The rafflesia, if you'll allow me to coin a word, is being "animalized". I recall reading that it smells like decomposing flesh!

23 hours ago, joigus said:

Don't bury mantises in pots

ūüėĀ

18 hours ago, CharonY said:

As to OP, plants and animals split over a billion years ago (and all extant animals are basically . And no, if something resembles something else (especially if it is mimicry) they do not suddenly become related. A hairy person is not closer related to a bear than a non-hairy person, for example.

Roger!

13 hours ago, joigus said:

I wonder if chemolithotrophs aren't the real rulers of the universe in terms of sheer abundance in the universe. I bet they are.

Lovely thought!

To All (if interested)

All this reminds me of Immanuel Kant's phenomenon-noumenon (appearance-reality) distinction. Nietzsche's¬† √ľbermensch would've seen right through the orchid mantis' ruse (superman/Clark Kent has X-ray vision, remember?).

It's said that God can read our minds; does God do this using superman-like X-ray vision or something of that sort?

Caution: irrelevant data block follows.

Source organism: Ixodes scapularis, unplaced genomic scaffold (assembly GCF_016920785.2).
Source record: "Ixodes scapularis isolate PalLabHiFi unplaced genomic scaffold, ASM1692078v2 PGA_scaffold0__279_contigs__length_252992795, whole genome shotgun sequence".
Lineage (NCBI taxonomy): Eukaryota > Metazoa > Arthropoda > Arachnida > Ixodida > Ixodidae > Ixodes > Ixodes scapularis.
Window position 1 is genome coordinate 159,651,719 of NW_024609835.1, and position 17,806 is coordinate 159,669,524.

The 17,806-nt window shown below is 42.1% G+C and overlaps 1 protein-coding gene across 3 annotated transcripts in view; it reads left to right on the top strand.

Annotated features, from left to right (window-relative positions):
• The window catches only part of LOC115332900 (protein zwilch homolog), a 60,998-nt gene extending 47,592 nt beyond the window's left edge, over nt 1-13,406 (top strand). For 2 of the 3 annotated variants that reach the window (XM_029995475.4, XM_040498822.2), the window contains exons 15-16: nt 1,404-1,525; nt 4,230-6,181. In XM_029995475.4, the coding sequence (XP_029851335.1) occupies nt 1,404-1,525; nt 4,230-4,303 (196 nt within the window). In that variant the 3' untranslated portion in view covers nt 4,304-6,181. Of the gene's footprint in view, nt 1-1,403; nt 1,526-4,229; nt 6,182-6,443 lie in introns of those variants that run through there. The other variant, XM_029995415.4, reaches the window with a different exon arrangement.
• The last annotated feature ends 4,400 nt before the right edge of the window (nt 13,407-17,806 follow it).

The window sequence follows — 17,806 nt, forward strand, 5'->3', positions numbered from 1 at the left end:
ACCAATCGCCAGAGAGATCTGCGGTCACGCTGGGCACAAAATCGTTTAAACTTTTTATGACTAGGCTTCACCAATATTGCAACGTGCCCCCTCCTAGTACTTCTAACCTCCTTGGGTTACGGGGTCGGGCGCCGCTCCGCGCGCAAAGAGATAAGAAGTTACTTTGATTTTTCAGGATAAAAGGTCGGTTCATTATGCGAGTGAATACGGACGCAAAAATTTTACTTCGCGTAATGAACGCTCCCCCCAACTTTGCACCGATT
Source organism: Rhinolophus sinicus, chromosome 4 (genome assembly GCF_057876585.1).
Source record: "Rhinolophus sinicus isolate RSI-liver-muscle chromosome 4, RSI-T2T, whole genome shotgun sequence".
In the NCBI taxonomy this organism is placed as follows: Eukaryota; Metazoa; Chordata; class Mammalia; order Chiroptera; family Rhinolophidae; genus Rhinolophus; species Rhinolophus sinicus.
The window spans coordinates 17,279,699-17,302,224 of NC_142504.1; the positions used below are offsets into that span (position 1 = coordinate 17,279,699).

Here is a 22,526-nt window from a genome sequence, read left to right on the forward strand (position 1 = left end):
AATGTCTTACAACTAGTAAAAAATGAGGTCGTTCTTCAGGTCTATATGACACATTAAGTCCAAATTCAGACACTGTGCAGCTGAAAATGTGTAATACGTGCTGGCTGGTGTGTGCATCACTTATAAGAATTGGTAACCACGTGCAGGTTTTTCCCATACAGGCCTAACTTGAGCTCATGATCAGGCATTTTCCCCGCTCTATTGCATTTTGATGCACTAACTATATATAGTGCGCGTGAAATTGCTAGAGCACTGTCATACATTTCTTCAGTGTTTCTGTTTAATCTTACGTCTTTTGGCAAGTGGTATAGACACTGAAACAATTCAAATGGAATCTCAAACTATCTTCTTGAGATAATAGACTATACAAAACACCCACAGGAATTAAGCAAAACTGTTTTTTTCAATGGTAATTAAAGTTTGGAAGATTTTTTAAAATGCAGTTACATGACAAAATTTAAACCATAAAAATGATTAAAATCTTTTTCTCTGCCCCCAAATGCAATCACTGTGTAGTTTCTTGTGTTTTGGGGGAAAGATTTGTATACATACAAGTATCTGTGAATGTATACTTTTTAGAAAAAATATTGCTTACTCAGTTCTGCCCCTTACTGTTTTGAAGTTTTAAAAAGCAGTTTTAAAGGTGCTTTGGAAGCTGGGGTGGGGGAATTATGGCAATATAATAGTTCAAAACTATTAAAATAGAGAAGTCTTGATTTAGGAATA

Edited by Agent Smith
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  • 3 months later...
Posted (edited)

I was just wondering about the sequence of evolution in re plants & animals. Which came first, plants/animals? Did both arise simultaneously and evolve along different lines? Did plants evolve into animals or did animals evolve into plants? I find these queries very thought-provoking to say the least.

The standard response to questions about how such a complex organism such as the orchid mantis came to be is evolution. When more information is requested, the other stock answer is that the times involved are geological scale (hundreds of millions of years) and so, anything's possible! Orchid mantises?! Just routine, nothing to see here, move along, move along!